Five-year-olds and up are capable of learning and performing several household chores.
Enlisting your foster or newly-adopted child as a family helper has two significant advantages. First, their self-image may be improved by being encouraged to contribute a simple but important effort. And second, chores are a good way to integrate him or her into the everyday life of your family. The clear but quiet message: You are truly one of us. You belong.
What tasks may be assigned depend upon the needs of the family and the age of the child. The overall principle is to keep the tasks simple and short. At the same time, chores need not be mere busy work. Use them to teach basic abilities. Learning to organize and clean and prepare for meals and cook can provide lifetime skills.
You might ask your child to clean up his or her room once or twice a week. Set a specific day and time with a deadline. Make a brief performance chart with three or four sub-tasks. For example; 1. Make bed. 2. Pick up floor. 3. Dirty clothes in basket. 4. Clean clothes put away.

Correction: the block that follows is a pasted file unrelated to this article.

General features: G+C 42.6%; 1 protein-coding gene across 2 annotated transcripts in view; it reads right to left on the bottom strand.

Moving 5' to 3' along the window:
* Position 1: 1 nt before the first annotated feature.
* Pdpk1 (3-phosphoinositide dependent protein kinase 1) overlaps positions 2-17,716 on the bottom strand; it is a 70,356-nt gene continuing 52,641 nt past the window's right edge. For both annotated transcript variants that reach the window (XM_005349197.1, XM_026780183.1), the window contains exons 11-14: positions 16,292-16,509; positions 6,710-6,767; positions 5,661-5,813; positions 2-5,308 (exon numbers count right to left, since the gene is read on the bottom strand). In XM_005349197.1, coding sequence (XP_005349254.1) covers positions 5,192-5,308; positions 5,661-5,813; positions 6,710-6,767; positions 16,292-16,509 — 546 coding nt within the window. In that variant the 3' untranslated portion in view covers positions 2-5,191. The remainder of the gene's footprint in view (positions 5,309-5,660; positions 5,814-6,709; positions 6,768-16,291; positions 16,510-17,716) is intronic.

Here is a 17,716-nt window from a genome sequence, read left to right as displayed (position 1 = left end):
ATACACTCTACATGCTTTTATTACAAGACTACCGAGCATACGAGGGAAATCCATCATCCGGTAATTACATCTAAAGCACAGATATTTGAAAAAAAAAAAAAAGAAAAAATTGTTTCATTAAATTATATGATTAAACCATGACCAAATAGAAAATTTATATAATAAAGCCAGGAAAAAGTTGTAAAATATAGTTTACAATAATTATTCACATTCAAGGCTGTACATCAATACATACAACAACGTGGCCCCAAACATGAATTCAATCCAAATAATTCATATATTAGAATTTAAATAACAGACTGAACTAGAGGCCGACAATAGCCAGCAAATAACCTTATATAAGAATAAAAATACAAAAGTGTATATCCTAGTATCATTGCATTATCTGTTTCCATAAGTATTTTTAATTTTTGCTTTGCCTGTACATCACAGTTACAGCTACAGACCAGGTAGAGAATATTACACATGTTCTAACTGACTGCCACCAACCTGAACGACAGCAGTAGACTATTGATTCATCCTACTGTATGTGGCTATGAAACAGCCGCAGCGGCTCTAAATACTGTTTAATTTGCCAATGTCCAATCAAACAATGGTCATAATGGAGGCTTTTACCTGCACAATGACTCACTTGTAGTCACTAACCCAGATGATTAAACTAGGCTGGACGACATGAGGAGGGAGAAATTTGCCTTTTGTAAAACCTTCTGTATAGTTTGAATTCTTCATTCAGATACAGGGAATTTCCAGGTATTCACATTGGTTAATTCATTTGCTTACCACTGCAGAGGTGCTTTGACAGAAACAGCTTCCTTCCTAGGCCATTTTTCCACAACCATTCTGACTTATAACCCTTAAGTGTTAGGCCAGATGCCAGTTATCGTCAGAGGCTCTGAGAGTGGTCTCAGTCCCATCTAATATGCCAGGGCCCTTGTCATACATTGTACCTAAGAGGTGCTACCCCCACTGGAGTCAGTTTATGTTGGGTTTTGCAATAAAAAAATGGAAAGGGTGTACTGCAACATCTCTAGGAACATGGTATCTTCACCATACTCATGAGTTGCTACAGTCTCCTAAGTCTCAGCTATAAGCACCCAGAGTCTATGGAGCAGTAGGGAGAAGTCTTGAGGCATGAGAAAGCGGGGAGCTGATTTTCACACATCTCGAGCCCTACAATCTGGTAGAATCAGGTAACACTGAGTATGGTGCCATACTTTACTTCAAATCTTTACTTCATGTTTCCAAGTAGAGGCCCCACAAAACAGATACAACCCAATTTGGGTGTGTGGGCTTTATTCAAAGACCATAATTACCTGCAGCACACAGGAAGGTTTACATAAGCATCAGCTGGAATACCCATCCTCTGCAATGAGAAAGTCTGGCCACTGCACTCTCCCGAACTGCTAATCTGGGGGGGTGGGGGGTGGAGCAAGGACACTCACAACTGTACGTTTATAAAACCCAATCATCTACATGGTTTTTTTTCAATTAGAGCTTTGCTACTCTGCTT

Take time to monitor and set a deadline. Try not to nag. Provide a token reward if the room is cleaned on time. If not, clean the room together with your child but without a reward. Rewards should be real, immediate, and appreciated. They might include a sweet or food treat or a small but special privilege.
Helping out at suppertime provides another good opportunity. Setting the table with plates and silverware nightly or on certain nights is an easy but important job. Again, don’t keep reminding your child. Tell him or her once or twice. Then do it yourself without comment, but also without any small reward.
Another suppertime task might be to work together as you and your child prepare one food item. Dessert is a popular place to start. If your child is enthusiastic, this might lead to teaching him or her other cooking skills. It can be a good feeling to help prepare meals for one’s new family.